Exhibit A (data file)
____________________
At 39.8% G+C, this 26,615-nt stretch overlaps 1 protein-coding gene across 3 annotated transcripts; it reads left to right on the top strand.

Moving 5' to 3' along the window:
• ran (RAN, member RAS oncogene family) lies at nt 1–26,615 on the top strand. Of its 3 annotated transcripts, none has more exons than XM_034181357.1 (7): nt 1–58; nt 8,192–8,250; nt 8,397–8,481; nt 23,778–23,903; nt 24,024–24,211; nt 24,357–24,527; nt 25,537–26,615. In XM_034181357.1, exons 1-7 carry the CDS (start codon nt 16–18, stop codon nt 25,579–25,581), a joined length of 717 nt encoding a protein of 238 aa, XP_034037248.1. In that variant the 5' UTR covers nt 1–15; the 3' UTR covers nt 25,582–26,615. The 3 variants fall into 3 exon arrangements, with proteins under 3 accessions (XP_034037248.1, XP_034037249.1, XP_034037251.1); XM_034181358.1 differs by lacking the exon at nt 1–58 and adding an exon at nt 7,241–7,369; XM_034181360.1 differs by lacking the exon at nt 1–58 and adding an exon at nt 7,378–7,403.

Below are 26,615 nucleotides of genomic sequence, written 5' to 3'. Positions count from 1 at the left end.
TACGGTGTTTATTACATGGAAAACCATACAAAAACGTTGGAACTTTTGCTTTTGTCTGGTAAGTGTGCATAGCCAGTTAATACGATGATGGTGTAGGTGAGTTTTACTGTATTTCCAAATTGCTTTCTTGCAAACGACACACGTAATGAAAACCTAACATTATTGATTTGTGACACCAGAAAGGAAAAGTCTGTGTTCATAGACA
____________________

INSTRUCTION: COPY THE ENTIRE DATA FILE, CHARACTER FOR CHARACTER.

At 39.8% G+C, this 26,615-nt stretch overlaps 1 protein-coding gene across 3 annotated transcripts; it reads left to right on the top strand.

Moving 5' to 3' along the window:
• ran (RAN, member RAS oncogene family) lies at nt 1–26,615 on the top strand. Of its 3 annotated transcripts, none has more exons than XM_034181357.1 (7): nt 1–58; nt 8,192–8,250; nt 8,397–8,481; nt 23,778–23,903; nt 24,024–24,211; nt 24,357–24,527; nt 25,537–26,615. In XM_034181357.1, exons 1-7 carry the CDS (start codon nt 16–18, stop codon nt 25,579–25,581), a joined length of 717 nt encoding a protein of 238 aa, XP_034037248.1. In that variant the 5' UTR covers nt 1–15; the 3' UTR covers nt 25,582–26,615. The 3 variants fall into 3 exon arrangements, with proteins under 3 accessions (XP_034037248.1, XP_034037249.1, XP_034037251.1); XM_034181358.1 differs by lacking the exon at nt 1–58 and adding an exon at nt 7,241–7,369; XM_034181360.1 differs by lacking the exon at nt 1–58 and adding an exon at nt 7,378–7,403.

Below are 26,615 nucleotides of genomic sequence, written 5' to 3'. Positions count from 1 at the left end.
TACGGTGTTTATTACATGGAAAACCATACAAAAACGTTGGAACTTTTGCTTTTGTCTGGTAAGTGTGCATAGCCAGTTAATACGATGATGGTGTAGGTGAGTTTTACTGTATTTCCAAATTGCTTTCTTGCAAACGACACACGTAATGAAAACCTAACATTATTGATTTGTGACACCAGAAAGGAAAAGTCTGTGTTCATAGACA